NASA Space Place – A Glorious Gravitational Lens

Poster’s Note: One of the many under-appreciated aspects of NASA is the extent to which it publishes quality science content for children and Ph.D.’s alike. NASA Space Place has been providing general audience articles for quite some time that are freely available for download and republishing. Your tax dollars help promote science! The following article was provided for reprinting in June, 2014.

By Dr. Ethan Siegel

2013february2_spaceplaceAs we look at the universe on larger and larger scales, from stars to galaxies to groups to the largest galaxy clusters, we become able to perceive objects that are significantly farther away. But as we consider these larger classes of objects, they don’t merely emit increased amounts of light, but they also contain increased amounts of mass. Under the best of circumstances, these gravitational clumps can open up a window to the distant universe well beyond what any astronomer could hope to see otherwise.

The oldest style of telescope is the refractor, where light from an arbitrarily distant source is passed through a converging lens. The incoming light rays—initially spread over a large area—are brought together at a point on the opposite side of the lens, with light rays from significantly closer sources bent in characteristic ways as well. While the universe doesn’t consist of large optical lenses, mass itself is capable of bending light in accord with Einstein’s Theory of General Relativity, and acts as a gravitational lens!

The first prediction that real-life galaxy clusters would behave as such lenses came from Fritz Zwicky in 1937. These foreground masses would lead to multiple images and distorted arcs of the same lensed background object, all of which would be magnified as well. It wasn’t until 1979, however, that this process was confirmed with the observation of the Twin Quasar: QSO 0957+561. Gravitational lensing requires a serendipitous alignment of a massive foreground galaxy cluster with a background galaxy (or cluster) in the right location to be seen by an observer at our location, but the universe is kind enough to provide us with many such examples of this good fortune, including one accessible to astrophotographers with 11″ scopes and larger: Abell 2218.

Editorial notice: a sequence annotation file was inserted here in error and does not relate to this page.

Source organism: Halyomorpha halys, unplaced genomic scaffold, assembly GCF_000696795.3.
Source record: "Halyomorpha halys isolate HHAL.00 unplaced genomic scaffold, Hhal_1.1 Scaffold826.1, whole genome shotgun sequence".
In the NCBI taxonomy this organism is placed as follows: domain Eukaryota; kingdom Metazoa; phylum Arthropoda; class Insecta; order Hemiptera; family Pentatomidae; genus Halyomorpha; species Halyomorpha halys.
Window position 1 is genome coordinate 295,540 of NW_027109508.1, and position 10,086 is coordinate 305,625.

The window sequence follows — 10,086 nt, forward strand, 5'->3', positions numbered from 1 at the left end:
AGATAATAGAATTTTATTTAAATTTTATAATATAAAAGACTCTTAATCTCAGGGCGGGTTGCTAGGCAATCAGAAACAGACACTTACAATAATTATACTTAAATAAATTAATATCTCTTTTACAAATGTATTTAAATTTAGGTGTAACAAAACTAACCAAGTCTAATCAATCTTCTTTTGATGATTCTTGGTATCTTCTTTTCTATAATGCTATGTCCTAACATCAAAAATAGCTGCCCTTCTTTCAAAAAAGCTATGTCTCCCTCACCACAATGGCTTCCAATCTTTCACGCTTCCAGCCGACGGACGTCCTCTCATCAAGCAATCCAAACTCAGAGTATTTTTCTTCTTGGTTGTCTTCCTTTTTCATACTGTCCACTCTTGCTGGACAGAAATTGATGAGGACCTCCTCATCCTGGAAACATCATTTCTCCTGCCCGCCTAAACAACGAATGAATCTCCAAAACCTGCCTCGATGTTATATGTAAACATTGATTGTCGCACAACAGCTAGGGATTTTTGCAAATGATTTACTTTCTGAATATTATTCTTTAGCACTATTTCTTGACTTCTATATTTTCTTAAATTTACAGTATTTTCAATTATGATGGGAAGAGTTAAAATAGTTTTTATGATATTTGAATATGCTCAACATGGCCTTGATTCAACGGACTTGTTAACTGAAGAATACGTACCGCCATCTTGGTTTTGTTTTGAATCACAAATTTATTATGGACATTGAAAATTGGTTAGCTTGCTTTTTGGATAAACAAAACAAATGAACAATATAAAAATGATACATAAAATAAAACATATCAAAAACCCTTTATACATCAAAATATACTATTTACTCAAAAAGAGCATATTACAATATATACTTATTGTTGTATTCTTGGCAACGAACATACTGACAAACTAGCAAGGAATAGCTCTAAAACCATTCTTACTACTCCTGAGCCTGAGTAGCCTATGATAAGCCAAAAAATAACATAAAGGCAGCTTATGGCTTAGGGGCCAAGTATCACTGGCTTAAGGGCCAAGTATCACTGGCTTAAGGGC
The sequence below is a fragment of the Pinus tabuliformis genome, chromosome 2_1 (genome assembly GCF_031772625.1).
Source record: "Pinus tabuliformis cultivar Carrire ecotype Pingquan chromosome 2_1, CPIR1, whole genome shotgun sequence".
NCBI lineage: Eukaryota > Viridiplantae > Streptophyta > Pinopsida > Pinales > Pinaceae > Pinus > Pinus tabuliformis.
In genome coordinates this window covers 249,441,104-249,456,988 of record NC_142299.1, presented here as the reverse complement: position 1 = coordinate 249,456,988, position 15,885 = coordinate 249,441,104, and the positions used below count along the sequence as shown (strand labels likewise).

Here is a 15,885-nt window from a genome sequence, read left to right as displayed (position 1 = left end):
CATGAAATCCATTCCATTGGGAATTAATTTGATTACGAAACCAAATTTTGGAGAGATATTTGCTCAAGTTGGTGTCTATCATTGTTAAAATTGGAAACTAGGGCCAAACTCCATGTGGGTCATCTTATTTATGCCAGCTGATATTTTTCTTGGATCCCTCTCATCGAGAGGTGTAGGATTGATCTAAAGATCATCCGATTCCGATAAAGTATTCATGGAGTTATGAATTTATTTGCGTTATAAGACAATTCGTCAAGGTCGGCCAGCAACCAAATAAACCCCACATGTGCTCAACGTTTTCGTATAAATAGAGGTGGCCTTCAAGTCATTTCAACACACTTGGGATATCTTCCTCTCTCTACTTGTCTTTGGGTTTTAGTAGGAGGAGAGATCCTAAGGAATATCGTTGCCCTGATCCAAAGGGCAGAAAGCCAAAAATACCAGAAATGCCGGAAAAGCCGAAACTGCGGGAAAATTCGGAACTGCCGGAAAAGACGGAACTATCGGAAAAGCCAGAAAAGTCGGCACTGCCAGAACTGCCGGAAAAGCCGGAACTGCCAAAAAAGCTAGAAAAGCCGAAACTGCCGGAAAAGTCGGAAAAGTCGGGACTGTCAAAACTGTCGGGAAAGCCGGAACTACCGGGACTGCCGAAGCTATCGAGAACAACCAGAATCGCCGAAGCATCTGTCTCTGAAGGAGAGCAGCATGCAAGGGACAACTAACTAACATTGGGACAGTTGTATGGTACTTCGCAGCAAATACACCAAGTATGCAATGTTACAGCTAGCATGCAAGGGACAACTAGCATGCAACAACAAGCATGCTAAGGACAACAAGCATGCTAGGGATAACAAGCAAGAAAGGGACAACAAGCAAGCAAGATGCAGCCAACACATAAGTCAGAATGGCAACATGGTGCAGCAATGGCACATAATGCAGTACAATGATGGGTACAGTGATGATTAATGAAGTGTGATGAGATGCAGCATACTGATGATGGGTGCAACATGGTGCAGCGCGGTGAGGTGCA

Located in the Constellation of Draco at position (J2000): R.A. 16h 35m 54s, Dec. +66° 13′ 00″ (about 2° North of the star 18 Draconis), Abell 2218 is an extremely massive cluster of about 10,000 galaxies located 2 billion light years away, but it’s also located quite close to the zenith for northern hemisphere observers, making it a great target for deep-sky astrophotography. Multiple images and sweeping arcs abound between magnitudes 17 and 20, and include galaxies at a variety of redshifts ranging from z=0.7 all the way up to z=2.5, with farther ones at even fainter magnitudes unveiled by Hubble. For those looking for an astronomical challenge this summer, take a shot at Abell 2218, a cluster responsible for perhaps the most glorious gravitational lens visible from Earth!

Learn about current efforts to study gravitational lensing using NASA facilities: www.nasa.gov/press/2014/january/nasas-fermi-makes-first-gamma-ray-study-of-a-gravitational-lens/

Kids can learn about gravity at NASA’s Space Place: spaceplace.nasa.gov/what-is-gravity/

This article was provided by the Jet Propulsion Laboratory, California Institute of Technology, under a contract with the National Aeronautics and Space Administration.

2014june23_abel2218

Caption: Abel 2218. Image credit: NASA, ESA, and Johan Richard (Caltech). Acknowledgement: Davide de Martin & James Long (ESA/Hubble).

About NASA Space Place

The goal of the NASA Space Place is “to inform, inspire, and involve children in the excitement of science, technology, and space exploration.” More information is available at their website: http://spaceplace.nasa.gov/